I do try to be fair and even in my bestowals, and not play favorites with my students any more than can be helped, per the wisdom passed down from my sister. It doesn’t do to keep just one morsel close to you; you never know what the other little dishes may get up to when the time comes. I grew careless of this at my last position, resulting in a few close-to-awkward questions. A tattle-tale mentioned that Ms. Haag was always giving candy to Katie, that she was my favorite. This was, of course, a tad nearer to the mark than I cared it to be, although I was able to play the part of a grieving teacher to great success. But, just in case, I decided to seek out a new schoolhouse; I simple couldn’t stay there, after such a traumatic experience as my favorite student disappearing.

It was quite easy to be hired somewhere else. I’m a sweet old woman, with a few old-fashioned values that are none the worse for wear and a great helping of empathy for my students. I tell the school board nothing but the truth. I let them know that I make it my business to be very aware of students’ home lives, and that I take it into account in everything I do.

To this end, I always call my students’ parents quite early in the year. One can tell quite a lot by that first phone call, which is ostentatiously merely meant to touch base with parents and thus start the year off on a good note. By now, I know exactly what to look for. A father immediately offering to come down to the school and “wup” their child – I just have to say the word – is bad; a mother gabbing on and on about how I needn’t fear, they always devote time to help their child with homework and projects, is much worse. On the other hand, a parent answering the phone with merely a resigned “What’ve they done now?” is very, very promising. It’s even better when the contact isn’t the student’s real parent, but a guardian of some sort. In Mason’s case, it was his stepmother. Within the first minute of our conversation, the woman flat-out let me know that while that child was at school, he was my responsibility to deal with, and mine alone. Exactly what I wanted to hear, really.

So, I’ll make sure Mason is included whenever I hand out my bits of candy. Like my other dear, delicious students, he’ll become rather fond of me and feel quite safe in my company. By the middle of the school year, it will be so very, very easy to bring him inside my nice, ginger-colored house, with my warm, glowing oven. Children may not wander alone into wild woods so often as they used to, but, in these modern cities, children disappear all the time. While many things have changed since the old days, I think my new house suits me just as well.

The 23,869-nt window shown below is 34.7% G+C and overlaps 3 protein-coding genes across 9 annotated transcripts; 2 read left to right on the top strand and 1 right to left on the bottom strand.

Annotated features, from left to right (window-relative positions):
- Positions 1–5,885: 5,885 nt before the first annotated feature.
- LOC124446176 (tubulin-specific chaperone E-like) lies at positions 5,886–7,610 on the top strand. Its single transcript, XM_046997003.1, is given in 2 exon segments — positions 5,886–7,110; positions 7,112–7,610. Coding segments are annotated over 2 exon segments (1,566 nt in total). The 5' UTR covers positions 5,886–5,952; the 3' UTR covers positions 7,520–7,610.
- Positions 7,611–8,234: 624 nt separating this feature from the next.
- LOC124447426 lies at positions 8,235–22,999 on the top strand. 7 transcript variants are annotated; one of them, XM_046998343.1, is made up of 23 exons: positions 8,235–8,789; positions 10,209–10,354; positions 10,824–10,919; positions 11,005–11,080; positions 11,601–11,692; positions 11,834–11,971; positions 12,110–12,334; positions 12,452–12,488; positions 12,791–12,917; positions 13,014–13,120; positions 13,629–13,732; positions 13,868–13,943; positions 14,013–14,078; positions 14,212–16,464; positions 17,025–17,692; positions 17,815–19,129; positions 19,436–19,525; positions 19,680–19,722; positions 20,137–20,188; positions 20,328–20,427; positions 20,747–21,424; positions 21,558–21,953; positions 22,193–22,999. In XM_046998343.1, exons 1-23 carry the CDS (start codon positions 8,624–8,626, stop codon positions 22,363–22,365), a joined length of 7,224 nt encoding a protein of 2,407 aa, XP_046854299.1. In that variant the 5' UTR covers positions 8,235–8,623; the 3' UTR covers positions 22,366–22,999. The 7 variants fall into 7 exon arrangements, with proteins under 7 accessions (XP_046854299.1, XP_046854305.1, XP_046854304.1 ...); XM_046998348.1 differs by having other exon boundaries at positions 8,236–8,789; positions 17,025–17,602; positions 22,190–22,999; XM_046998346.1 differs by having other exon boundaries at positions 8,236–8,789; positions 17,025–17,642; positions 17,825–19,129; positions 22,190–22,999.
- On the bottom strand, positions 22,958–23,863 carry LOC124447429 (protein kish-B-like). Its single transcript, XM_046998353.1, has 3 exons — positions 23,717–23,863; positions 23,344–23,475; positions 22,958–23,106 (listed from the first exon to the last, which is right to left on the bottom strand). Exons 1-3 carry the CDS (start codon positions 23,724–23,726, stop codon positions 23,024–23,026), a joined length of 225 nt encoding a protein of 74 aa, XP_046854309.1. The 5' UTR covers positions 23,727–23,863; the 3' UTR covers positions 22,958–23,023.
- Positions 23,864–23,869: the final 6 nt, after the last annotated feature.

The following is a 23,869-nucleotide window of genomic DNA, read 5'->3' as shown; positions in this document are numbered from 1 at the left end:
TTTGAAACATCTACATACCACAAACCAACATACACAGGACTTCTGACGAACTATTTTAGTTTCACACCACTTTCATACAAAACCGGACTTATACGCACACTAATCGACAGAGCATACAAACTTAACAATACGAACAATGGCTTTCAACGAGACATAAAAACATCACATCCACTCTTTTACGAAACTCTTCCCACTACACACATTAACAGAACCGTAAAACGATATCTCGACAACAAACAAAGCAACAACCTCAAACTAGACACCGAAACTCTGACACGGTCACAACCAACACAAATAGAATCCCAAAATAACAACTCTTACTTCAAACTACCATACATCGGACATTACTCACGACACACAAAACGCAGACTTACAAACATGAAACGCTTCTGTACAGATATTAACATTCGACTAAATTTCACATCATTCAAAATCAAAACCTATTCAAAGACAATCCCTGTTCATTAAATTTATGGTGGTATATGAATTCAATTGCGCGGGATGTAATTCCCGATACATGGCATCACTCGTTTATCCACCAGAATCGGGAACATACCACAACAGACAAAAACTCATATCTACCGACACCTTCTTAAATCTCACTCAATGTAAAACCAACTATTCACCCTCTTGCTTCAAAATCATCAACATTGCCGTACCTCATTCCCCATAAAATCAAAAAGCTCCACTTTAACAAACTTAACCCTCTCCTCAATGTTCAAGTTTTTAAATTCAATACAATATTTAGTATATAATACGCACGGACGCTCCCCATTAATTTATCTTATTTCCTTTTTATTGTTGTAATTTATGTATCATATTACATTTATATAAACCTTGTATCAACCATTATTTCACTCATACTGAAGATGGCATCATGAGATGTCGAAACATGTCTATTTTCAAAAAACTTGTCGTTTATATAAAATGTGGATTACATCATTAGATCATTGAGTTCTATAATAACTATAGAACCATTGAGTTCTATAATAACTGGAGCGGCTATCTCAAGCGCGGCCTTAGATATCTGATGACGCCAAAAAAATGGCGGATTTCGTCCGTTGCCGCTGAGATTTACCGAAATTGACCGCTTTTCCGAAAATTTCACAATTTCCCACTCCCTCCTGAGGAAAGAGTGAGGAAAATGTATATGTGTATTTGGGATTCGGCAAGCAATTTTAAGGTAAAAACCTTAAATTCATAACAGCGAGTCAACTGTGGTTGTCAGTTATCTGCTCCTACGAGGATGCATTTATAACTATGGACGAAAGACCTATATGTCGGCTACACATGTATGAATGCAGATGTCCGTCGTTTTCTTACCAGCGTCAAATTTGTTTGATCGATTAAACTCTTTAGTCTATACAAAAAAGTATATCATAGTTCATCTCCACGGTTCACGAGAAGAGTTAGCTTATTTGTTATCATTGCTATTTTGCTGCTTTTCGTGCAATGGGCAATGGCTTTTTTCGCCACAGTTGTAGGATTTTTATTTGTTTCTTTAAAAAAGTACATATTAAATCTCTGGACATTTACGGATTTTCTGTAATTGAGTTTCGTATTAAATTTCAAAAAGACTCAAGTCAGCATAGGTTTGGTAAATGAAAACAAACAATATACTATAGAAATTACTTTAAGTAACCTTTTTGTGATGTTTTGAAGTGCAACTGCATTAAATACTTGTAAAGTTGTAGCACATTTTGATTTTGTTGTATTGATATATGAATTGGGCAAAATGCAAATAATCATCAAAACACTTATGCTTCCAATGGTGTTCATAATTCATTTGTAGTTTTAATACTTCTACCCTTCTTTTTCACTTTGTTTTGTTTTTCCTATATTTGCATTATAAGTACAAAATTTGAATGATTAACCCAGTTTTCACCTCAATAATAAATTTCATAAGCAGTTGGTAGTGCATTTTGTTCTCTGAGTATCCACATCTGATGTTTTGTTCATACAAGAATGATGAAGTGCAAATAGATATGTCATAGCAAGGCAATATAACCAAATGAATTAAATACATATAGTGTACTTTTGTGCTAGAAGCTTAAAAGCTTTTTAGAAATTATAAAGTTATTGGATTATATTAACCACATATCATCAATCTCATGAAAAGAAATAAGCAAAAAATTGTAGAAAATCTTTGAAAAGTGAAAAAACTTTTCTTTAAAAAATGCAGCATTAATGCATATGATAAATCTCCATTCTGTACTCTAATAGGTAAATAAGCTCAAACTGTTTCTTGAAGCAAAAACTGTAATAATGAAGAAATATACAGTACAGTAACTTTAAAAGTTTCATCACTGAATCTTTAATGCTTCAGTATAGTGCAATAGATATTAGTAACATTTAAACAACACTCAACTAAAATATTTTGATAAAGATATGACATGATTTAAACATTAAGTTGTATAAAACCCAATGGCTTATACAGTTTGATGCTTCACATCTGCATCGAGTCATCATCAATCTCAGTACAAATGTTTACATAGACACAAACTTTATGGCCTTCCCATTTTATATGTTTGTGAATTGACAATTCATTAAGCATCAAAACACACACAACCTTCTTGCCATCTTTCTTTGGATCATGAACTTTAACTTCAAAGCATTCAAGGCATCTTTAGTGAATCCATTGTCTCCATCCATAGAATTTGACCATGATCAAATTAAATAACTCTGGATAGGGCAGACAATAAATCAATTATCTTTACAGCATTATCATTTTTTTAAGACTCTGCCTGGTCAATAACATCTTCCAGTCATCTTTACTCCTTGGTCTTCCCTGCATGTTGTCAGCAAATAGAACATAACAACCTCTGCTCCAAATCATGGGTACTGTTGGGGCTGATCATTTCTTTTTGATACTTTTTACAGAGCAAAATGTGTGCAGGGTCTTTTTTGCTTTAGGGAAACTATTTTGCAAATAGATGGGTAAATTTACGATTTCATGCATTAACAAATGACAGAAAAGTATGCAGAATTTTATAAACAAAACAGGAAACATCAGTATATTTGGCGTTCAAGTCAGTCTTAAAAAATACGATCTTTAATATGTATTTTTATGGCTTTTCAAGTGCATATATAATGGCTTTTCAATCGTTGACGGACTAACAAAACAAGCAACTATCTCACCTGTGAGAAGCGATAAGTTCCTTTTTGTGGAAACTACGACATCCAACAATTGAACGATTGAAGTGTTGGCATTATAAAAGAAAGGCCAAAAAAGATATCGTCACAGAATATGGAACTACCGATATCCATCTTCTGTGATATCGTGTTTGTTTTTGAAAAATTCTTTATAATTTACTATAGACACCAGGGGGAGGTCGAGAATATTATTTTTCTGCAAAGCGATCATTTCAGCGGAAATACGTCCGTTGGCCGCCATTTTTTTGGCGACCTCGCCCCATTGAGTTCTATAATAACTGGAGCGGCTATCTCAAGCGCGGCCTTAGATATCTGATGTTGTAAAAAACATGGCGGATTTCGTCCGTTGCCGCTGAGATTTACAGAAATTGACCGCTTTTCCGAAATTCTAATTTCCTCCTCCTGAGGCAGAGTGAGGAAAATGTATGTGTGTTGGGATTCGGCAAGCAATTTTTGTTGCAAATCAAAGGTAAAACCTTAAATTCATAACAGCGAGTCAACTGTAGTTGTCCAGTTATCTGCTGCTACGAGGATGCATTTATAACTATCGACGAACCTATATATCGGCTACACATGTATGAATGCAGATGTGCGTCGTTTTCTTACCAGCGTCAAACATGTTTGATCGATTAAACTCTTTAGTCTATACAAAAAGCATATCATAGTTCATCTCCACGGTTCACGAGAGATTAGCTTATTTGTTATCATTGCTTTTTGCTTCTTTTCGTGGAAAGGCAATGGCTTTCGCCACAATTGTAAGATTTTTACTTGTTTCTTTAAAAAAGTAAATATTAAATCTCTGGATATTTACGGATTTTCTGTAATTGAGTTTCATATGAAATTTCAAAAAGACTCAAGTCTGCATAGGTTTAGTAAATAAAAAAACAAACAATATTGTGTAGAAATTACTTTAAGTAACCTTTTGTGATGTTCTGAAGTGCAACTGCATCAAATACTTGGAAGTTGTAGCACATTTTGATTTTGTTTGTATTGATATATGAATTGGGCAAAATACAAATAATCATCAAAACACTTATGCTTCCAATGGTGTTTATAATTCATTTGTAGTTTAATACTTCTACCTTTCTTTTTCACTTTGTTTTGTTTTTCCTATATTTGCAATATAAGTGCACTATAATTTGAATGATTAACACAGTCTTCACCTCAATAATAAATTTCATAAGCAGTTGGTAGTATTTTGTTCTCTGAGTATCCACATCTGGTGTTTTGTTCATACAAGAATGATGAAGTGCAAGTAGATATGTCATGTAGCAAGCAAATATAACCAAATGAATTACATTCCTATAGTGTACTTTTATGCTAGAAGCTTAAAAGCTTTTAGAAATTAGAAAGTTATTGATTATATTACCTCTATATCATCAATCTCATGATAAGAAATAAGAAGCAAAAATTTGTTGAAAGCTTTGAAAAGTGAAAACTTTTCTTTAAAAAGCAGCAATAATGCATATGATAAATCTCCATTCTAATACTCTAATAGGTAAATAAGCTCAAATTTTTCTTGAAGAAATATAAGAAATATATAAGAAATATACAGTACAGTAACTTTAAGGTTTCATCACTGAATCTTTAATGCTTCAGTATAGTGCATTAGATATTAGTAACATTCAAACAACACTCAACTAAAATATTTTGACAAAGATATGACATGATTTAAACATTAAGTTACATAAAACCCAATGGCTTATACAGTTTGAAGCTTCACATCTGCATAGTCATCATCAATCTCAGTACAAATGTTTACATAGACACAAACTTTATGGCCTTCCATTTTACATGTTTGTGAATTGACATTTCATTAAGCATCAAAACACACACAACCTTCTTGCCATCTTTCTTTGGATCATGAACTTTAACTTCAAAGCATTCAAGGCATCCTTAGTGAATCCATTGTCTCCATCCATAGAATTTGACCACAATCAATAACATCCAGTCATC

Recipe: Adventure



  • 1 or more people
  • An idea
  • Equipment & preparation to taste


  • At least 2, and produces lots of leftover stories


  1. Recruit fellow adventurers. Find a person or persons to accompany you—adventures can be done quite well solo, but having a friend decreases chances of failure and increases chances of fun.
  2. Find a golden fleece. This step is fairly open-ended—you need to establish a good goal, preferably one that is at least slightly challenging, yet still achievable. This goal could be as simple as, “make a chocolate eclair cake” or as complex as “climb Mount Everest.”
  3. Gather equipment. For an adventure to be successful, there usually needs to be at least a small preparation time—spontaneous adventures are a wonderful idea but can occasionally lead to low-quality output, which is why we are providing the full recipe here. Prepare for your adventure by gathering all the required equipment—if cooking, then the ingredients; if mountain climbing, then the proper equipment for that.
  4. Train/practice for the adventure.  This is an optional step—if the adventure is baking, then proceed to the next step. If the adventure is climbing Mount Everest, a period of training will be necessary. Establish a routine that will prepare you and your party for the strenuousness of the climb up Everest. This has the added benefit of increasing your overall skill in addition to increasing your chances of survival on the climb. Note: this step may produce enjoyable mini-adventures as an added bonus.
  5. Begin the adventure. It’s important to have completed the preceding steps in order to make the adventure less stressful and more enjoyable. Even so, the unforeseen often happens, and even the best-laid plans can fall apart. Commit yourself to having fun, and the adventure is sure to be a success. Be sure to take lots of selfies so that you can make all your followers on social media jealous when they see them.
  6. When you are finished, store the leftovers in picture albums and stories.  It can also be helpful to self-assess after an adventure and recall what went well and what could have gone better. This will aid in preparations for the next time you decide to 


cook up an adventure.

A Halloween Scene

Who needs the orange Jack-o-lanterns, plastic spider-webs, and cheap décor that students are taping to their windows and doors in my dorm?  A free and more convincing Halloween scene can be found in the autumn scene outdoors.